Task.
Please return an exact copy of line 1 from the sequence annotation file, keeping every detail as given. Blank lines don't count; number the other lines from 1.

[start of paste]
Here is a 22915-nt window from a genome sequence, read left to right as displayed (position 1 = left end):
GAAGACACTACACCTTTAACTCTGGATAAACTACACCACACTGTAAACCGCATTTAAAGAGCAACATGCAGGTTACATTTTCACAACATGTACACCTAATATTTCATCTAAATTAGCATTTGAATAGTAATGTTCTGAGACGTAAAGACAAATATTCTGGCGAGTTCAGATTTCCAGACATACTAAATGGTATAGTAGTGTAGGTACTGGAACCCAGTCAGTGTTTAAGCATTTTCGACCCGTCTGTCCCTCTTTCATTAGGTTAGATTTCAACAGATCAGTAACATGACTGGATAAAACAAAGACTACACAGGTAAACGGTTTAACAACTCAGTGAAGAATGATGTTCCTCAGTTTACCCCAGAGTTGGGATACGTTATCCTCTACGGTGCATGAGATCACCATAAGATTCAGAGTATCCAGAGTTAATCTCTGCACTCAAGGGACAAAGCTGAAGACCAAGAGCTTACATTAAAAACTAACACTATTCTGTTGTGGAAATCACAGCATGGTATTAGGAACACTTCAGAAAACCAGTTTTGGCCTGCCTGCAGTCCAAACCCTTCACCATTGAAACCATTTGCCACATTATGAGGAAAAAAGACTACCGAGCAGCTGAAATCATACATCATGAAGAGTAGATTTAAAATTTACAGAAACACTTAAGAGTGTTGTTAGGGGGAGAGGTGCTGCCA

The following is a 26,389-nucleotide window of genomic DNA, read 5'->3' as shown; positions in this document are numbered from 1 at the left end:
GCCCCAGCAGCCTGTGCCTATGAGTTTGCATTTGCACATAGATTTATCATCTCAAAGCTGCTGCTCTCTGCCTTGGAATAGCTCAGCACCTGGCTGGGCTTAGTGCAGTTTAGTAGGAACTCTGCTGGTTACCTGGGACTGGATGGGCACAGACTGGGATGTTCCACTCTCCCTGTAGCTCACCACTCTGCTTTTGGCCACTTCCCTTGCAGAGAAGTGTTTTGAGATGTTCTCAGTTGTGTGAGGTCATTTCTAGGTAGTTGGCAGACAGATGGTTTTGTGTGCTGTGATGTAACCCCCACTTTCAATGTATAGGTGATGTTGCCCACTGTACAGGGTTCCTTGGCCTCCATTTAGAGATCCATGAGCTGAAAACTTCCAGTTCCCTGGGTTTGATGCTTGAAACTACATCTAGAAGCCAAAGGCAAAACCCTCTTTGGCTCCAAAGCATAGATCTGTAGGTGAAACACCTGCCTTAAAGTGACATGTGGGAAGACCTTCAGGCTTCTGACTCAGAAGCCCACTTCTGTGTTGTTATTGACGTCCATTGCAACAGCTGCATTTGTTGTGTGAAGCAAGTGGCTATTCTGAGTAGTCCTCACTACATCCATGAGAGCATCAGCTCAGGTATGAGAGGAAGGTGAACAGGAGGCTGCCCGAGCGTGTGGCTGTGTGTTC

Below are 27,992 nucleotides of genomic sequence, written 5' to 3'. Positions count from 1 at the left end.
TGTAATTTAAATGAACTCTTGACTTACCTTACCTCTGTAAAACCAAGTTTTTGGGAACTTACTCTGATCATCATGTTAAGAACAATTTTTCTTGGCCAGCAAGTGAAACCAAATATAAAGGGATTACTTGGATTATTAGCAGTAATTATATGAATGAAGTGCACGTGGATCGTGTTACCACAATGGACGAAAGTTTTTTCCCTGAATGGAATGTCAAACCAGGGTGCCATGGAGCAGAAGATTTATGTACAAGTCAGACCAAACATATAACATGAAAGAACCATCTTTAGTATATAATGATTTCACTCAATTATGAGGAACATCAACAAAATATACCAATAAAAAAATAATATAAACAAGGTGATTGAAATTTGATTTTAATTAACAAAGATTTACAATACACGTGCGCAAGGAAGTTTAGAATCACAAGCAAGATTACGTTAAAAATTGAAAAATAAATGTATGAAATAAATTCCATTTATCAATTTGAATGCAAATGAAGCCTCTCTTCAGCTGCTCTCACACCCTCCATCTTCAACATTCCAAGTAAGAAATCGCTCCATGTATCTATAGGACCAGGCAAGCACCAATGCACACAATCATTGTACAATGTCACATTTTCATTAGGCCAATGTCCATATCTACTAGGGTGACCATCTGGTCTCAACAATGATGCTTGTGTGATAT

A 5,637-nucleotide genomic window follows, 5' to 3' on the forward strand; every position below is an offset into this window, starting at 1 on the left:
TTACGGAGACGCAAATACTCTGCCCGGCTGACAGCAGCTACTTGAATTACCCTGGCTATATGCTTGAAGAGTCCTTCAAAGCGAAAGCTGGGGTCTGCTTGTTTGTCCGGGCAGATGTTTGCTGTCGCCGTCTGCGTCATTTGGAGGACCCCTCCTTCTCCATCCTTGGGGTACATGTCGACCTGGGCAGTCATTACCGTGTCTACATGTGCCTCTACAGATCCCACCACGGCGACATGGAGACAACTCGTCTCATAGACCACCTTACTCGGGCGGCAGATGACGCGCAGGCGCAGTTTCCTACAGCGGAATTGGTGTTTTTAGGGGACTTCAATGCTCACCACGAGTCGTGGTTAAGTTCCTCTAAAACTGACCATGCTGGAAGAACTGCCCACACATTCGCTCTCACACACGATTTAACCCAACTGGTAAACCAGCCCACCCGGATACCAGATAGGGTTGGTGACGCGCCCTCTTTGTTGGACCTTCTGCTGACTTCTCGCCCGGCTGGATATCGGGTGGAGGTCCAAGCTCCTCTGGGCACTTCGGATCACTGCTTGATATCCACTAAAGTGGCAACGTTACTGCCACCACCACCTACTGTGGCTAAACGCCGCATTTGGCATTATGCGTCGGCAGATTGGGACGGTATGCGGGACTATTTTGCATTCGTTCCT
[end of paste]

Here is a 22915-nt window from a genome sequence, read left to right as displayed (position 1 = left end):